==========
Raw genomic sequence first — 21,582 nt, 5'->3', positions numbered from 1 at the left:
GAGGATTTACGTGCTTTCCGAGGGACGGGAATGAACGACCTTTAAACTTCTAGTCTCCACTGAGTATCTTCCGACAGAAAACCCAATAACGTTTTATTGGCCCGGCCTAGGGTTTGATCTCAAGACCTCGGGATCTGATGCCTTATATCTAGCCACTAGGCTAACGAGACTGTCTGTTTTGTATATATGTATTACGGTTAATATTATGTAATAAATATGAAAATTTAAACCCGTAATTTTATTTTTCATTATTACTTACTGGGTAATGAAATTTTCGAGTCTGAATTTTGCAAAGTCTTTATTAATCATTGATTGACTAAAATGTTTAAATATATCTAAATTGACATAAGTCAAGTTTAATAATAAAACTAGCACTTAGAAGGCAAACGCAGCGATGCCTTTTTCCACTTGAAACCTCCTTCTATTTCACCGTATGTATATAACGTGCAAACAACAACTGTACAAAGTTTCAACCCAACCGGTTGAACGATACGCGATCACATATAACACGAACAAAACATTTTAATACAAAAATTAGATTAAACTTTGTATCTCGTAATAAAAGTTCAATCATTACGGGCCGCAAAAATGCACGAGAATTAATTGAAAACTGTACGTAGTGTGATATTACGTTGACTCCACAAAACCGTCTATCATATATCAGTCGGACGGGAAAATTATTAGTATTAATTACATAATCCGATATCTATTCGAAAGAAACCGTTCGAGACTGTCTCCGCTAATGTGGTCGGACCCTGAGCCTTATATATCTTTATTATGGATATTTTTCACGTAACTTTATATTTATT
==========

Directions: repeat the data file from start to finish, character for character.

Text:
Raw genomic sequence first — 21,582 nt, 5'->3', positions numbered from 1 at the left:
GAGGATTTACGTGCTTTCCGAGGGACGGGAATGAACGACCTTTAAACTTCTAGTCTCCACTGAGTATCTTCCGACAGAAAACCCAATAACGTTTTATTGGCCCGGCCTAGGGTTTGATCTCAAGACCTCGGGATCTGATGCCTTATATCTAGCCACTAGGCTAACGAGACTGTCTGTTTTGTATATATGTATTACGGTTAATATTATGTAATAAATATGAAAATTTAAACCCGTAATTTTATTTTTCATTATTACTTACTGGGTAATGAAATTTTCGAGTCTGAATTTTGCAAAGTCTTTATTAATCATTGATTGACTAAAATGTTTAAATATATCTAAATTGACATAAGTCAAGTTTAATAATAAAACTAGCACTTAGAAGGCAAACGCAGCGATGCCTTTTTCCACTTGAAACCTCCTTCTATTTCACCGTATGTATATAACGTGCAAACAACAACTGTACAAAGTTTCAACCCAACCGGTTGAACGATACGCGATCACATATAACACGAACAAAACATTTTAATACAAAAATTAGATTAAACTTTGTATCTCGTAATAAAAGTTCAATCATTACGGGCCGCAAAAATGCACGAGAATTAATTGAAAACTGTACGTAGTGTGATATTACGTTGACTCCACAAAACCGTCTATCATATATCAGTCGGACGGGAAAATTATTAGTATTAATTACATAATCCGATATCTATTCGAAAGAAACCGTTCGAGACTGTCTCCGCTAATGTGGTCGGACCCTGAGCCTTATATATCTTTATTATGGATATTTTTCACGTAACTTTATATTTATT